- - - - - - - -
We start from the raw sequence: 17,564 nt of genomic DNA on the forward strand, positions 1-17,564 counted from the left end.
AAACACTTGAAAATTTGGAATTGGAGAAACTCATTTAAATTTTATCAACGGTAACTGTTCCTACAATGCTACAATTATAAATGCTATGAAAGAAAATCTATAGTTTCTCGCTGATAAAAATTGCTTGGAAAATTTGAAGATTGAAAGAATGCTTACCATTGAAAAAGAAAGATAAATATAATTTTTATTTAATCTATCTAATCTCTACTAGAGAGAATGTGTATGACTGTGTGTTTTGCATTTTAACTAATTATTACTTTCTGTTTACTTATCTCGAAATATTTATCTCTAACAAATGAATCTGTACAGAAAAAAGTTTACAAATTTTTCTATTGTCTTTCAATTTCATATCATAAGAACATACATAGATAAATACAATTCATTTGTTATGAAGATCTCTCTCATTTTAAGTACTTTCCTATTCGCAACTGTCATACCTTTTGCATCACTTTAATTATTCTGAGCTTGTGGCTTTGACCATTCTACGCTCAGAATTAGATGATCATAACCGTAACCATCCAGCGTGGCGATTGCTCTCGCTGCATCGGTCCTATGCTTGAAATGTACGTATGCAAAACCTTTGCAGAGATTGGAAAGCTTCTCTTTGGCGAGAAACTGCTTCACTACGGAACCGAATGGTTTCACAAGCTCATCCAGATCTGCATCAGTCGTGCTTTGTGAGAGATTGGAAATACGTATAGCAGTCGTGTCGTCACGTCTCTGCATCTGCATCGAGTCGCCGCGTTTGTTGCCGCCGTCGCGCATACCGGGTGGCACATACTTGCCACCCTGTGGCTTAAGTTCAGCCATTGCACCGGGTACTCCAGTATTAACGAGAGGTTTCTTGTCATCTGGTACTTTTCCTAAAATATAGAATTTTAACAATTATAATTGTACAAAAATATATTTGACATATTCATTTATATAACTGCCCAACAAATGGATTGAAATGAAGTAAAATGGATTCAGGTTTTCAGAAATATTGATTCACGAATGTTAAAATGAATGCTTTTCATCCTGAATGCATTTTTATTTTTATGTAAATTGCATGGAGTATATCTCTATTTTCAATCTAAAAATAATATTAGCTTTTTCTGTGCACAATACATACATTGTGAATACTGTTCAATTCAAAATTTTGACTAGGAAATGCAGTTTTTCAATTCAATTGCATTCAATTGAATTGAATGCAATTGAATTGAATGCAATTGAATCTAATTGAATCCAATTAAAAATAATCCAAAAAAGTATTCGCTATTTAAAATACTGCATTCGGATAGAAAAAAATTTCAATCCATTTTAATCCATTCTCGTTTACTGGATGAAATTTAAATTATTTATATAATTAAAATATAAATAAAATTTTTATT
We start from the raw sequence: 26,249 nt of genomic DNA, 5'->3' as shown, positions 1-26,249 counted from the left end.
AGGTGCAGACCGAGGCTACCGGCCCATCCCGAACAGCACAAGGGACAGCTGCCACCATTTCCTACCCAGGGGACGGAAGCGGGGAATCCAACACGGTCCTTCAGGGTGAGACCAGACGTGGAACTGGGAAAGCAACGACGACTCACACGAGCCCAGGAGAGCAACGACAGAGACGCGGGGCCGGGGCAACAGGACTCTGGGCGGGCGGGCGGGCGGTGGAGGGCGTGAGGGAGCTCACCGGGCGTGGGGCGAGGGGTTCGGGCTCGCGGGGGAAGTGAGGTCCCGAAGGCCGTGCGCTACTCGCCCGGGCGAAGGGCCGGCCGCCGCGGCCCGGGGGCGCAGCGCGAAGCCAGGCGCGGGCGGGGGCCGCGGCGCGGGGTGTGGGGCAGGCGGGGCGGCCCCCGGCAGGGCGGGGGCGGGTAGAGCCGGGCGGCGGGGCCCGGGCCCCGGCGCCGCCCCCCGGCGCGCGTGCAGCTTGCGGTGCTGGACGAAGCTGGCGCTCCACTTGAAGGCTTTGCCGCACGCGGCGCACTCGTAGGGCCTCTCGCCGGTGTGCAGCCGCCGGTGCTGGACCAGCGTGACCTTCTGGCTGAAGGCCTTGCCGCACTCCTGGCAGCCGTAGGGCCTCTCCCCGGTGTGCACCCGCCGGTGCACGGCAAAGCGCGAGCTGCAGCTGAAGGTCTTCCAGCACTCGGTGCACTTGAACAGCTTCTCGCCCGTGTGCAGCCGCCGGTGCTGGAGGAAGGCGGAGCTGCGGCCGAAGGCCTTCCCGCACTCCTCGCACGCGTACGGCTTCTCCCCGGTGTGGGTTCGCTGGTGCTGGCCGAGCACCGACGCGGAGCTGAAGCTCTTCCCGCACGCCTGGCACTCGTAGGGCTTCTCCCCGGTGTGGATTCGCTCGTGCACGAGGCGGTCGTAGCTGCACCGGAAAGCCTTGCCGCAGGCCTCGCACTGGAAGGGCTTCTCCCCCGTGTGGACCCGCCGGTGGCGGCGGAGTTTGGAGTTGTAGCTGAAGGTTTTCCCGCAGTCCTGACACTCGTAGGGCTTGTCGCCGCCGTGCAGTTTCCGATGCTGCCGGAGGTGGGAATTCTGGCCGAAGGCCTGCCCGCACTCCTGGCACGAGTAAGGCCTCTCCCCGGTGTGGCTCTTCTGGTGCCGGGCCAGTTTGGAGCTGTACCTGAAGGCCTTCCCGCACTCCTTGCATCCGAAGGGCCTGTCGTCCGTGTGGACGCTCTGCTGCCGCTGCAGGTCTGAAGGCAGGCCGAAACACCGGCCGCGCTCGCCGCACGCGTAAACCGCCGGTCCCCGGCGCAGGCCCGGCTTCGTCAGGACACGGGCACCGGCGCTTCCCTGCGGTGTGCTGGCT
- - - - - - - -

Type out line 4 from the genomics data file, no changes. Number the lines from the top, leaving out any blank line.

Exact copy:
AGGTGCAGACCGAGGCTACCGGCCCATCCCGAACAGCACAAGGGACAGCTGCCACCATTTCCTACCCAGGGGACGGAAGCGGGGAATCCAACACGGTCCTTCAGGGTGAGACCAGACGTGGAACTGGGAAAGCAACGACGACTCACACGAGCCCAGGAGAGCAACGACAGAGACGCGGGGCCGGGGCAACAGGACTCTGGGCGGGCGGGCGGGCGGTGGAGGGCGTGAGGGAGCTCACCGGGCGTGGGGCGAGGGGTTCGGGCTCGCGGGGGAAGTGAGGTCCCGAAGGCCGTGCGCTACTCGCCCGGGCGAAGGGCCGGCCGCCGCGGCCCGGGGGCGCAGCGCGAAGCCAGGCGCGGGCGGGGGCCGCGGCGCGGGGTGTGGGGCAGGCGGGGCGGCCCCCGGCAGGGCGGGGGCGGGTAGAGCCGGGCGGCGGGGCCCGGGCCCCGGCGCCGCCCCCCGGCGCGCGTGCAGCTTGCGGTGCTGGACGAAGCTGGCGCTCCACTTGAAGGCTTTGCCGCACGCGGCGCACTCGTAGGGCCTCTCGCCGGTGTGCAGCCGCCGGTGCTGGACCAGCGTGACCTTCTGGCTGAAGGCCTTGCCGCACTCCTGGCAGCCGTAGGGCCTCTCCCCGGTGTGCACCCGCCGGTGCACGGCAAAGCGCGAGCTGCAGCTGAAGGTCTTCCAGCACTCGGTGCACTTGAACAGCTTCTCGCCCGTGTGCAGCCGCCGGTGCTGGAGGAAGGCGGAGCTGCGGCCGAAGGCCTTCCCGCACTCCTCGCACGCGTACGGCTTCTCCCCGGTGTGGGTTCGCTGGTGCTGGCCGAGCACCGACGCGGAGCTGAAGCTCTTCCCGCACGCCTGGCACTCGTAGGGCTTCTCCCCGGTGTGGATTCGCTCGTGCACGAGGCGGTCGTAGCTGCACCGGAAAGCCTTGCCGCAGGCCTCGCACTGGAAGGGCTTCTCCCCCGTGTGGACCCGCCGGTGGCGGCGGAGTTTGGAGTTGTAGCTGAAGGTTTTCCCGCAGTCCTGACACTCGTAGGGCTTGTCGCCGCCGTGCAGTTTCCGATGCTGCCGGAGGTGGGAATTCTGGCCGAAGGCCTGCCCGCACTCCTGGCACGAGTAAGGCCTCTCCCCGGTGTGGCTCTTCTGGTGCCGGGCCAGTTTGGAGCTGTACCTGAAGGCCTTCCCGCACTCCTTGCATCCGAAGGGCCTGTCGTCCGTGTGGACGCTCTGCTGCCGCTGCAGGTCTGAAGGCAGGCCGAAACACCGGCCGCGCTCGCCGCACGCGTAAACCGCCGGTCCCCGGCGCAGGCCCGGCTTCGTCAGGACACGGGCACCGGCGCTTCCCTGCGGTGTGCTGGCT